Over my journey in Silicon Valley’s startup world, I've witnessed a multitude of shifts in the venture capital landscape. I remember when just a couple of years ago, in 2021, securing capital felt like a breeze. That time felt so promising; money was flowing, valuations soared, and it seemed the startup dream was within reach for many. But, as they say, the only constant is change. This essay aims to offer some guidance for navigating the current VC terrain during this and most likely next year.
The venture capital (VC) market, like any financial market, is subject to periodic ebbs and flows. Historically, startups have been guided by the principle of securing enough capital to fund 12-18 months of operations. This not only aids in efficient financial planning but also ensures that startups can navigate periods of capital scarcity.
However, the recent dynamics of the VC landscape have necessitated a deeper understanding and reevaluation of the fundraising strategies that startups employ. Recently, I penned an article diving into early-stage fundraising strategies. In contrast, the following analysis delves into the broader VC landscape, with a particular emphasis on later-stage startups.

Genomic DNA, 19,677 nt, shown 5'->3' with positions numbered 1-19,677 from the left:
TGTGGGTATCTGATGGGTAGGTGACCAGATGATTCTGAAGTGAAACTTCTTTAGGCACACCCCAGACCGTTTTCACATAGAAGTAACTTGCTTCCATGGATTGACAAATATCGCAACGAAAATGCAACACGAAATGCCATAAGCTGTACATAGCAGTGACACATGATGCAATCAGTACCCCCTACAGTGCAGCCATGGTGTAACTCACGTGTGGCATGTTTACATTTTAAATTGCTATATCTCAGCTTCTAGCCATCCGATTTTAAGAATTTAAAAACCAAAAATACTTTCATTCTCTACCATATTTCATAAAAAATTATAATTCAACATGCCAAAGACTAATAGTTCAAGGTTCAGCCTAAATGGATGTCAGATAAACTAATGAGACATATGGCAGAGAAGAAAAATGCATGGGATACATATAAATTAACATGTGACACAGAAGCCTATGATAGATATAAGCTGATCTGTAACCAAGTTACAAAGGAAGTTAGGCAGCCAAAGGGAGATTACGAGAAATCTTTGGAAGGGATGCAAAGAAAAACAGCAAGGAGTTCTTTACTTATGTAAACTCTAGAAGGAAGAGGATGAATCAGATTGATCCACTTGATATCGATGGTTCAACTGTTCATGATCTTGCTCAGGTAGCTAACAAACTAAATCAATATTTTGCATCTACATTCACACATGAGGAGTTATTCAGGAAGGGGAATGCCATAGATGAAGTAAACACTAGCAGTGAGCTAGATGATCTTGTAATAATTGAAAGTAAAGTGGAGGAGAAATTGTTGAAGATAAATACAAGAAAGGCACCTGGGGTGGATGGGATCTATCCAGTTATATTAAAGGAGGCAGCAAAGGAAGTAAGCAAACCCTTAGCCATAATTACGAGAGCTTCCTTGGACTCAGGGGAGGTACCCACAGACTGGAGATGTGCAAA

The Rollercoaster of VC Availability: the Era of Overcapitalization
Not too long ago, in 2021, we witnessed what can be described as an era of 'overcapitalization.' Startups were raising more funds than they typically required. This surge was catalyzed by multiple factors: post-pandemic economic recovery, historically low-interest rates, and the assertive investment strategies of financial behemoths like SoftBank.
This frenzy resulted in an interesting phenomenon where, despite having ample opportunities to go public through lucrative IPOs, many startups chose to remain private, potentially in pursuit of even greater valuations or to maintain control without the pressures of public market scrutiny.
A Changing Tide: The Capital Drought
Fast forward to 2022-23, and the VC scenery has changed dramatically. The massive $347.5 billion that was invested in the US in 2021 starkly contrasts with the $85.6 billion in the first half of 2023. The US startup market is now facing a significant undersupply of capital.